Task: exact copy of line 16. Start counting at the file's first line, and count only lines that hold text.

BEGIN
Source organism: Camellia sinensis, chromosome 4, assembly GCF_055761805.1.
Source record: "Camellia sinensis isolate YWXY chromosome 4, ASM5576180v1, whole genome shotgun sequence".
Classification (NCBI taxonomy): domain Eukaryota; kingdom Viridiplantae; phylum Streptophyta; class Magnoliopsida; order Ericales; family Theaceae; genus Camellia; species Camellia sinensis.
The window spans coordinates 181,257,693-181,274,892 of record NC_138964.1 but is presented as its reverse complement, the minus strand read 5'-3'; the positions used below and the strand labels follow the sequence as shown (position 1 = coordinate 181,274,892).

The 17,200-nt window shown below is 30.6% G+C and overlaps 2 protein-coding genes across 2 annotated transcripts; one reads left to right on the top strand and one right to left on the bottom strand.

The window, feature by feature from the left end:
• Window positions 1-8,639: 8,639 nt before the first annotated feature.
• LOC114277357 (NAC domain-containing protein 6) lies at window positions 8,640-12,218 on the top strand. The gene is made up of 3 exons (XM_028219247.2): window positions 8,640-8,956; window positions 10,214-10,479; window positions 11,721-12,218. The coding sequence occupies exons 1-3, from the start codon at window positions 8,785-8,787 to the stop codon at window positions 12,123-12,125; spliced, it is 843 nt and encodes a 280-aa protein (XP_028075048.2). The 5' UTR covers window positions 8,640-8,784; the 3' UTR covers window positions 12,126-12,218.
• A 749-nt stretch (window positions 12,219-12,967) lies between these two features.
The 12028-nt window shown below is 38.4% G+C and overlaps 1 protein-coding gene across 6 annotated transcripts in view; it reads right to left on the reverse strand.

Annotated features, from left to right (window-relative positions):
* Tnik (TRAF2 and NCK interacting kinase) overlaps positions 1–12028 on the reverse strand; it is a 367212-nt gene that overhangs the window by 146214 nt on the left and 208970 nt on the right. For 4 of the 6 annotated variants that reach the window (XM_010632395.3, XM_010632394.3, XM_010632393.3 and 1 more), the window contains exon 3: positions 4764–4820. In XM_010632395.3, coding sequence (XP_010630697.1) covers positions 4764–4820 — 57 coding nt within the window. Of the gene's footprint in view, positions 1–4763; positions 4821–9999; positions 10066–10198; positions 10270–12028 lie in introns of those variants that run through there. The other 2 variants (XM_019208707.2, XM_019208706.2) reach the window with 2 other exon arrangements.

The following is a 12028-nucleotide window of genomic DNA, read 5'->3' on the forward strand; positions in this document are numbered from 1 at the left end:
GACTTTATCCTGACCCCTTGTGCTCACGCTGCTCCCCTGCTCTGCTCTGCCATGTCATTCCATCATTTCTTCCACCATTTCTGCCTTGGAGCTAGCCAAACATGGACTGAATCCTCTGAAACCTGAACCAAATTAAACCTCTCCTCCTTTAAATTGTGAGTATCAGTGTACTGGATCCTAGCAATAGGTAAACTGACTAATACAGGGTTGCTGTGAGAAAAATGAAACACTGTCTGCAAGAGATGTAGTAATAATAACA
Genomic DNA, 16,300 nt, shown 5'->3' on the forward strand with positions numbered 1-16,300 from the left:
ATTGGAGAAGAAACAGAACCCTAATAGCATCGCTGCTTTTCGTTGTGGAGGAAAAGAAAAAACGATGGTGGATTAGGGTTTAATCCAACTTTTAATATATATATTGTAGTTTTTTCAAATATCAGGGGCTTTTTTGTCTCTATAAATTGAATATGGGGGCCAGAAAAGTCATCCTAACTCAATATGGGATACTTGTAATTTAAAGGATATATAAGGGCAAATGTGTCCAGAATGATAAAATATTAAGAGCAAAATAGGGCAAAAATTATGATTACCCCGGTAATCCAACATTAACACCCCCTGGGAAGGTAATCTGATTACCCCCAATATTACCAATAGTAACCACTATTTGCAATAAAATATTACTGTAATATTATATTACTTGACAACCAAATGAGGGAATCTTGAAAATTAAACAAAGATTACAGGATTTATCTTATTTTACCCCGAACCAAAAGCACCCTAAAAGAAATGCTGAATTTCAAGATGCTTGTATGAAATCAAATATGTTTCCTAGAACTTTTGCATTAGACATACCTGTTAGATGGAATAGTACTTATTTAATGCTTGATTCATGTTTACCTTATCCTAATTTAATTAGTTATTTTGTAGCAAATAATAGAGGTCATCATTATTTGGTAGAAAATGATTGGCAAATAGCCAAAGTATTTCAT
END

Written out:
ATTGGAGAAGAAACAGAACCCTAATAGCATCGCTGCTTTTCGTTGTGGAGGAAAAGAAAAAACGATGGTGGATTAGGGTTTAATCCAACTTTTAATATATATATTGTAGTTTTTTCAAATATCAGGGGCTTTTTTGTCTCTATAAATTGAATATGGGGGCCAGAAAAGTCATCCTAACTCAATATGGGATACTTGTAATTTAAAGGATATATAAGGGCAAATGTGTCCAGAATGATAAAATATTAAGAGCAAAATAGGGCAAAAATTATGATTACCCCGGTAATCCAACATTAACACCCCCTGGGAAGGTAATCTGATTACCCCCAATATTACCAATAGTAACCACTATTTGCAATAAAATATTACTGTAATATTATATTACTTGACAACCAAATGAGGGAATCTTGAAAATTAAACAAAGATTACAGGATTTATCTTATTTTACCCCGAACCAAAAGCACCCTAAAAGAAATGCTGAATTTCAAGATGCTTGTATGAAATCAAATATGTTTCCTAGAACTTTTGCATTAGACATACCTGTTAGATGGAATAGTACTTATTTAATGCTTGATTCATGTTTACCTTATCCTAATTTAATTAGTTATTTTGTAGCAAATAATAGAGGTCATCATTATTTGGTAGAAAATGATTGGCAAATAGCCAAAGTATTTCAT